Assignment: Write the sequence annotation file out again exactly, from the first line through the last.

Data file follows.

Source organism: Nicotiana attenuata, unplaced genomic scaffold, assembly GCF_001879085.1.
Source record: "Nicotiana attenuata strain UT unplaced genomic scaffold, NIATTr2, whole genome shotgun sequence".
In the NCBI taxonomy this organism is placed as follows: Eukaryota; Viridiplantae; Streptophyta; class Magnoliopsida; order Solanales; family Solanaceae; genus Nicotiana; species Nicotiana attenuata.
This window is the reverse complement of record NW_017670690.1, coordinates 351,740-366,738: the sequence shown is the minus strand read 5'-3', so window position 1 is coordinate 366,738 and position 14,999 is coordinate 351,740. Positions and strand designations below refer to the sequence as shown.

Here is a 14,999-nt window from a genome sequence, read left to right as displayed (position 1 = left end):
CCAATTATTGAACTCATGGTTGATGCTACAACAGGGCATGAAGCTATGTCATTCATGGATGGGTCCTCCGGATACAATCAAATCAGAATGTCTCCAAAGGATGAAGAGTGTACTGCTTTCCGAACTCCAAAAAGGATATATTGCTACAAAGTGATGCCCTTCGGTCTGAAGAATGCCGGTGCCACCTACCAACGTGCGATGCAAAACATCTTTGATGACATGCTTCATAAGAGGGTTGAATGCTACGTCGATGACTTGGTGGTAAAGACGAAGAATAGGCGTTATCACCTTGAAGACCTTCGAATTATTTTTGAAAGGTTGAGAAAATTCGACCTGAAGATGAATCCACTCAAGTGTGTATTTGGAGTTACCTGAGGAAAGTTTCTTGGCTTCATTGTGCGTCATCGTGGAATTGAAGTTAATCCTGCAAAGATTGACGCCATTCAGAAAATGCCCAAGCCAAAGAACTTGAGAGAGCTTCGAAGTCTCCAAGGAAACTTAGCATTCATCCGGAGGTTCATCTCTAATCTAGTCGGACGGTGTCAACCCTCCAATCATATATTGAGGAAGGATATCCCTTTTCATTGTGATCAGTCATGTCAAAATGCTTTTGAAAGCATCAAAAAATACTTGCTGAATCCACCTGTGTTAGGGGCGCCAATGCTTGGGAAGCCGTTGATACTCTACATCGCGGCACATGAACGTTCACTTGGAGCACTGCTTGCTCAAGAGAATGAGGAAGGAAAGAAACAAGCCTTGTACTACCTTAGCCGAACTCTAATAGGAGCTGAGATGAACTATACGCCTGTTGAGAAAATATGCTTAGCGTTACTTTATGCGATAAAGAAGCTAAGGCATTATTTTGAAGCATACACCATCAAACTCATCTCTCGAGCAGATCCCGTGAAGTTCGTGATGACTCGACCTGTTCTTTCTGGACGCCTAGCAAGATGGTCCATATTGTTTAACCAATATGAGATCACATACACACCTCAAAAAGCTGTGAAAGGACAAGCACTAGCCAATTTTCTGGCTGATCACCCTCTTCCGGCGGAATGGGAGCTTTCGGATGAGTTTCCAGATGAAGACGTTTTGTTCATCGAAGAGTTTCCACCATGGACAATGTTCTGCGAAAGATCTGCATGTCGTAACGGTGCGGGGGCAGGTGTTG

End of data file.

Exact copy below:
Source organism: Nicotiana attenuata, unplaced genomic scaffold, assembly GCF_001879085.1.
Source record: "Nicotiana attenuata strain UT unplaced genomic scaffold, NIATTr2, whole genome shotgun sequence".
In the NCBI taxonomy this organism is placed as follows: Eukaryota; Viridiplantae; Streptophyta; class Magnoliopsida; order Solanales; family Solanaceae; genus Nicotiana; species Nicotiana attenuata.
This window is the reverse complement of record NW_017670690.1, coordinates 351,740-366,738: the sequence shown is the minus strand read 5'-3', so window position 1 is coordinate 366,738 and position 14,999 is coordinate 351,740. Positions and strand designations below refer to the sequence as shown.

Here is a 14,999-nt window from a genome sequence, read left to right as displayed (position 1 = left end):
CCAATTATTGAACTCATGGTTGATGCTACAACAGGGCATGAAGCTATGTCATTCATGGATGGGTCCTCCGGATACAATCAAATCAGAATGTCTCCAAAGGATGAAGAGTGTACTGCTTTCCGAACTCCAAAAAGGATATATTGCTACAAAGTGATGCCCTTCGGTCTGAAGAATGCCGGTGCCACCTACCAACGTGCGATGCAAAACATCTTTGATGACATGCTTCATAAGAGGGTTGAATGCTACGTCGATGACTTGGTGGTAAAGACGAAGAATAGGCGTTATCACCTTGAAGACCTTCGAATTATTTTTGAAAGGTTGAGAAAATTCGACCTGAAGATGAATCCACTCAAGTGTGTATTTGGAGTTACCTGAGGAAAGTTTCTTGGCTTCATTGTGCGTCATCGTGGAATTGAAGTTAATCCTGCAAAGATTGACGCCATTCAGAAAATGCCCAAGCCAAAGAACTTGAGAGAGCTTCGAAGTCTCCAAGGAAACTTAGCATTCATCCGGAGGTTCATCTCTAATCTAGTCGGACGGTGTCAACCCTCCAATCATATATTGAGGAAGGATATCCCTTTTCATTGTGATCAGTCATGTCAAAATGCTTTTGAAAGCATCAAAAAATACTTGCTGAATCCACCTGTGTTAGGGGCGCCAATGCTTGGGAAGCCGTTGATACTCTACATCGCGGCACATGAACGTTCACTTGGAGCACTGCTTGCTCAAGAGAATGAGGAAGGAAAGAAACAAGCCTTGTACTACCTTAGCCGAACTCTAATAGGAGCTGAGATGAACTATACGCCTGTTGAGAAAATATGCTTAGCGTTACTTTATGCGATAAAGAAGCTAAGGCATTATTTTGAAGCATACACCATCAAACTCATCTCTCGAGCAGATCCCGTGAAGTTCGTGATGACTCGACCTGTTCTTTCTGGACGCCTAGCAAGATGGTCCATATTGTTTAACCAATATGAGATCACATACACACCTCAAAAAGCTGTGAAAGGACAAGCACTAGCCAATTTTCTGGCTGATCACCCTCTTCCGGCGGAATGGGAGCTTTCGGATGAGTTTCCAGATGAAGACGTTTTGTTCATCGAAGAGTTTCCACCATGGACAATGTTCTGCGAAAGATCTGCATGTCGTAACGGTGCGGGGGCAGGTGTTG